A new book asks: What makes humans call some animals pests?

We spend so much time making sure wildlife stays away from us, whether that’s setting traps, building fences or putting out poisons. Sure, unwanted guests are annoying. But why do we consider some animals “pests”? It’s all about perspective, says science journalist Bethany Brookshire. “We can put poison out for rats and protest their use ... Read more

A natural gene drive could steer invasive rodents on islands to extinction

In the battle against the invasive house mouse on islands, scientists are using the rodent’s own genes against it. With the right tweaks, introducing a few hundred genetically altered mice could drive an island’s invasive mouse population to extinction in about 25 years, researchers report in the Nov. 15 Proceedings of the National Academy of ... Read more

A new portable device can reveal a chili pepper’s heat

Just how hot is your chili pepper? A new chili-shaped device could quickly signal whether adding the pepper to a meal might set your mouth ablaze. Called the Chilica-pod, the device detects capsaicin, a chemical compound that helps give peppers their sometimes painful kick. In general, the more capsaicin a pepper has, the hotter it ... Read more

This robotic pill clears mucus from the gut to deliver meds

A mucus-wicking robotic pill may offer a new way to deliver meds. The multivitamin-sized device houses a motor and a cargo hold for drugs, including ones that are typically given via injections or intravenously, such as insulin and some antibiotics. If people could take such drugs orally, they could potentially avoid daily shots or a ... Read more

Louis Pasteur’s devotion to truth transformed what we know about health and disease

Great scientists become immortalized in various ways. Some through names for obscure units of measurement (à la Hertz, Faraday and Curie). Others in elements on the periodic table (Mendeleev, Seaborg, Bohr, among many others). A few become household names symbolizing genius — like Newton in centuries past and nowadays, Einstein. But only one has been ... Read more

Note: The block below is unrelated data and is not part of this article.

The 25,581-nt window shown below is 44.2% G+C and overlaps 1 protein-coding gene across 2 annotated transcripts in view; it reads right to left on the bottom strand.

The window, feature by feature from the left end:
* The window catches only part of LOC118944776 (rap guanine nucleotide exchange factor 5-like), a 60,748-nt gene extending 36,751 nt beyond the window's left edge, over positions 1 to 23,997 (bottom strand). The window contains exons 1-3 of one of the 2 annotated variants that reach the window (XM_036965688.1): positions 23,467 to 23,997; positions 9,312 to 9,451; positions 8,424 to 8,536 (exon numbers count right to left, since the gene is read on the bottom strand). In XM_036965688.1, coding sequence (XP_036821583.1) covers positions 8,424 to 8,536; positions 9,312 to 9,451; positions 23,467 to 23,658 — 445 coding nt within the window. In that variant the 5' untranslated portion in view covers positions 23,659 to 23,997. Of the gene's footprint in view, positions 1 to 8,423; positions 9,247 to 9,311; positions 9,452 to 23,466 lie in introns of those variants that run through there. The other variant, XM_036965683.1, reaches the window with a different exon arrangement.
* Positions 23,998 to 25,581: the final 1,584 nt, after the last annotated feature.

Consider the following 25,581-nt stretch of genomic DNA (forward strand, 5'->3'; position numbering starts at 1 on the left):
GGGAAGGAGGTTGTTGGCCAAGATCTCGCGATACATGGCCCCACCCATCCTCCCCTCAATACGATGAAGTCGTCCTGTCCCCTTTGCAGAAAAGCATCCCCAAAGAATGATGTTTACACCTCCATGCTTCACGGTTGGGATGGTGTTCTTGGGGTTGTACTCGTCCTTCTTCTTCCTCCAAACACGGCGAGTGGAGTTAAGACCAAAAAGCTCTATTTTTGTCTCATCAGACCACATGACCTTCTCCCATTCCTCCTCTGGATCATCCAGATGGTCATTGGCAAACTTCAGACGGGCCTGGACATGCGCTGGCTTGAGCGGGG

Carvings on Australia’s boab trees reveal a generation’s lost history

Brenda Garstone is on the hunt for her heritage. Parts of her cultural inheritance are scattered across the Tanami desert in northwestern Australia, where dozens of ancient boab trees are engraved with Aboriginal designs. These tree carvings — called dendroglyphs — could be hundreds or even thousands of years old, yet have received almost no ... Read more

‘Fen, Bog & Swamp’ reminds readers why peatlands matter

A recent TV ad features three guys lost in the woods, debating whether they should’ve taken a turn at a pond, which one guy argues is a marsh. “Let’s not pretend you know what a marsh is,” the other snaps. “Could be a bog,” offers the third. It’s an exchange that probably wouldn’t surprise novelist ... Read more

Ancient fish fossils highlight the strangeness of our vertebrate ancestors

My, what small teeth they had. A newfound treasure trove of ancient fish fossils unearthed in southern China is opening a window into the earliest history of jawed vertebrates — a group that encompasses 99 percent of all living vertebrates on Earth, including humans. The fossil site, dated from 439 million to 436 million years ... Read more

Tiger sharks helped discover the world’s largest seagrass prairie

Scientists have teamed up with tiger sharks to uncover the largest expanse of seagrasses on Earth. A massive survey of the Bahamas Banks — a cluster of underwater plateaus surrounding the Bahama archipelago — reveals 92,000 square kilometers of seagrasses, marine biologist Oliver Shipley and colleagues report November 1 in Nature Communications. That area is ... Read more

Artemis I finally launched. Here’s what it means for human spaceflight

Fifty years ago, three NASA astronauts splashed down in the Pacific Ocean, concluding the final Apollo mission. Less than a dozen years after President John F. Kennedy challenged the United States to commit itself to “landing a man on the moon and returning him safely back to the Earth,” that historic program had achieved its ... Read more